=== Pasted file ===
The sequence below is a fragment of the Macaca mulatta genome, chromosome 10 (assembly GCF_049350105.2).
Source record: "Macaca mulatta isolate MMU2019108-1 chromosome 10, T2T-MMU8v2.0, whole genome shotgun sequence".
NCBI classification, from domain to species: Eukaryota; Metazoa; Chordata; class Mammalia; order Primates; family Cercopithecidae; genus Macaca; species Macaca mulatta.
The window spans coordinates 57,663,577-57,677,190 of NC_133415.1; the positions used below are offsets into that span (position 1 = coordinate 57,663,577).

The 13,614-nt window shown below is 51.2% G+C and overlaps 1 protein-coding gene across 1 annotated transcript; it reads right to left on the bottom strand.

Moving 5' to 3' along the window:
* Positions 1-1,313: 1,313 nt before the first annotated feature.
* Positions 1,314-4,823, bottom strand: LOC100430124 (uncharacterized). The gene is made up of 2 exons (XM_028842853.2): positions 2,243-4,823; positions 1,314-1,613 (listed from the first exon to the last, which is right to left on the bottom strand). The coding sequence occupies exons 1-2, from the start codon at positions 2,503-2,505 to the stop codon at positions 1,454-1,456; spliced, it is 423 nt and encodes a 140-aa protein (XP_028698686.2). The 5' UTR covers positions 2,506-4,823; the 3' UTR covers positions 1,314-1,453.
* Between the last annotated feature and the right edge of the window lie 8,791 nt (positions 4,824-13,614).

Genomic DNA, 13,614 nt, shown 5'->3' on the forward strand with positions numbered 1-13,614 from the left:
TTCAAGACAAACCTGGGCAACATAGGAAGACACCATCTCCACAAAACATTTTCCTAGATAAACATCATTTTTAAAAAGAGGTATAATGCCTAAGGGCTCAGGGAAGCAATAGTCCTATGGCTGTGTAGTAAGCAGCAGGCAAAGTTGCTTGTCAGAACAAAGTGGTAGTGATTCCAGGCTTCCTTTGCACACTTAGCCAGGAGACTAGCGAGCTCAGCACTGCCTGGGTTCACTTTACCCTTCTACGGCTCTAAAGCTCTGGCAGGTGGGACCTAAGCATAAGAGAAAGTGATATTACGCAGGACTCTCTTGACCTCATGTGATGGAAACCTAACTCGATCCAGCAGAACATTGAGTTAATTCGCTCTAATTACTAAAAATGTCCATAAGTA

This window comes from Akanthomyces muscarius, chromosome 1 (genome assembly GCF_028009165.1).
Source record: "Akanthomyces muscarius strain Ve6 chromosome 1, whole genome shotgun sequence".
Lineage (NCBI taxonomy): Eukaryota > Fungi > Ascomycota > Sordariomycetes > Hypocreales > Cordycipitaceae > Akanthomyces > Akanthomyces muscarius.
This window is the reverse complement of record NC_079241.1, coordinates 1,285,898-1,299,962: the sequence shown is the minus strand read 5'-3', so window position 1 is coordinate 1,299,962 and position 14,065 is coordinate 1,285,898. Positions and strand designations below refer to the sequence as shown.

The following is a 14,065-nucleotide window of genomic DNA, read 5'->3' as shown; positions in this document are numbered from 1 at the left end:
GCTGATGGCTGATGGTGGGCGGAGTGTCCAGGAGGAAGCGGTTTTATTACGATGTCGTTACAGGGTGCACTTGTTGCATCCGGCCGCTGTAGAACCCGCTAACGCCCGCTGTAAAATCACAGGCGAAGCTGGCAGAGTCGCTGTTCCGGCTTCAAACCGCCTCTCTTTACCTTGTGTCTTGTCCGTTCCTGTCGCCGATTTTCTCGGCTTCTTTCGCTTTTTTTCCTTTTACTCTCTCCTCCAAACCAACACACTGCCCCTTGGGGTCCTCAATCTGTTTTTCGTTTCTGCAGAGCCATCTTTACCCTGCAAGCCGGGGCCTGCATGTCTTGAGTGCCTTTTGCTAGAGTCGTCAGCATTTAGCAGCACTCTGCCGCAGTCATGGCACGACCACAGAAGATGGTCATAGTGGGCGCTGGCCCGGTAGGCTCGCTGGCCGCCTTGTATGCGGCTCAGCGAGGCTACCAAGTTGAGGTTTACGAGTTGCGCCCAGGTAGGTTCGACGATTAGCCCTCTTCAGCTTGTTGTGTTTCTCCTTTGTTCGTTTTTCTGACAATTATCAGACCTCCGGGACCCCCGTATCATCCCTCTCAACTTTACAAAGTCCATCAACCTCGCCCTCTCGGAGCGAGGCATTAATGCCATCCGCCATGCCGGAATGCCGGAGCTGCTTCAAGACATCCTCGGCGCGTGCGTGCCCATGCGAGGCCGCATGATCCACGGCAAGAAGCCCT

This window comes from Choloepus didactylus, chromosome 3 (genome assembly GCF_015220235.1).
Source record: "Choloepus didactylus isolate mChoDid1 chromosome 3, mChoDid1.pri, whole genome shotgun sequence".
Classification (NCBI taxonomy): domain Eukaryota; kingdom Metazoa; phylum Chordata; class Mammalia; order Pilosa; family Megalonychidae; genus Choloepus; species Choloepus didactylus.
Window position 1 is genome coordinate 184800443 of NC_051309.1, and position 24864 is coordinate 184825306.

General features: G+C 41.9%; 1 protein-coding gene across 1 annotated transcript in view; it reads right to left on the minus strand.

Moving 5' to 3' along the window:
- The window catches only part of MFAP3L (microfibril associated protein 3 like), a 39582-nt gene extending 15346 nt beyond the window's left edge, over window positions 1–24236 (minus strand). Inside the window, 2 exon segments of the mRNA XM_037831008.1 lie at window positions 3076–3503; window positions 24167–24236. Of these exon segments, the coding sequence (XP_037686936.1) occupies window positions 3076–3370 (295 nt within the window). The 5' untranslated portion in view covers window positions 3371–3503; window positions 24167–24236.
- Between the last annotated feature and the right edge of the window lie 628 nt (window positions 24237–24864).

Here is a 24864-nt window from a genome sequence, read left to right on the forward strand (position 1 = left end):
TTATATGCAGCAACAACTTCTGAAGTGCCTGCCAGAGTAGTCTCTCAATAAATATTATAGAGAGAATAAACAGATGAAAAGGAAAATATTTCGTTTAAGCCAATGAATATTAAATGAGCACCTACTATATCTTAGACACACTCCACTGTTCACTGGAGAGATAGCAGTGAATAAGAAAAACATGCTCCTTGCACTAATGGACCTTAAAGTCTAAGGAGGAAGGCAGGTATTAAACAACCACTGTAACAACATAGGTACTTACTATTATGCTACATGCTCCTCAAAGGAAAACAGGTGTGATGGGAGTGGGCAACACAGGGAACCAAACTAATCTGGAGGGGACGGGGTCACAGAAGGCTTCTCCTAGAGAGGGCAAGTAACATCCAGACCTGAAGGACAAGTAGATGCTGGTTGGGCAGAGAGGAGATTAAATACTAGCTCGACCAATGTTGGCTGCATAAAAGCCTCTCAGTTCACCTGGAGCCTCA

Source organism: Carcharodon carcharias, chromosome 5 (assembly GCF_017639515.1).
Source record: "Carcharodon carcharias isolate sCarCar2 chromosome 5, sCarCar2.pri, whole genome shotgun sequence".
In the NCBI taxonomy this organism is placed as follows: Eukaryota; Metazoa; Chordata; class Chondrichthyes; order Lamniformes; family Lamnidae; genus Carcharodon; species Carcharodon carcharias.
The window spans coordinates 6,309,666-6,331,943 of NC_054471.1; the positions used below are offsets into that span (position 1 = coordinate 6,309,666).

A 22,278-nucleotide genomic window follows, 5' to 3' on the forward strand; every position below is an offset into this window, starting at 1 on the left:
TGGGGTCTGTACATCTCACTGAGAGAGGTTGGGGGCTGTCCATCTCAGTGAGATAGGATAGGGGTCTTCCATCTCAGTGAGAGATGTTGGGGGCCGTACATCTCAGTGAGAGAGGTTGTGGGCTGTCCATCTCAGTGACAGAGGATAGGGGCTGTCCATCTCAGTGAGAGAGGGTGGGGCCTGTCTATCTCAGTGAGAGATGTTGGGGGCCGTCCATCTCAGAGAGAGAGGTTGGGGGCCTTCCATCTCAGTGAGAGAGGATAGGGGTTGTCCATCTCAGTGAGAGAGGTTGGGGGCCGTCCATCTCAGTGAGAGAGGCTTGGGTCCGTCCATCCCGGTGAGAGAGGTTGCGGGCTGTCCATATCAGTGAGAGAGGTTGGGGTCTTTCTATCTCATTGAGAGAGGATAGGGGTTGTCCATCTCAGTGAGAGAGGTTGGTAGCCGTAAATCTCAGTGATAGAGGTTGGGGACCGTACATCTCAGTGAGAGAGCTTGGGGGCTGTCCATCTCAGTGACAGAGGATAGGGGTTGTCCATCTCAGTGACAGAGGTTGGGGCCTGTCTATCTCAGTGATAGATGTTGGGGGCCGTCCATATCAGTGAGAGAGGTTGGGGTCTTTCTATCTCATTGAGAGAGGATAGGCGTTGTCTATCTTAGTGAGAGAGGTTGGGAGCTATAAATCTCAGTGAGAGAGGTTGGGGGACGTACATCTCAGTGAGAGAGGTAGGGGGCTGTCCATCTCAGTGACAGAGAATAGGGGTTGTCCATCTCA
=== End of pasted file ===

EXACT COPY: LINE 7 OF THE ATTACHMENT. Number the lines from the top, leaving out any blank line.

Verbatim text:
* Positions 1-1,313: 1,313 nt before the first annotated feature.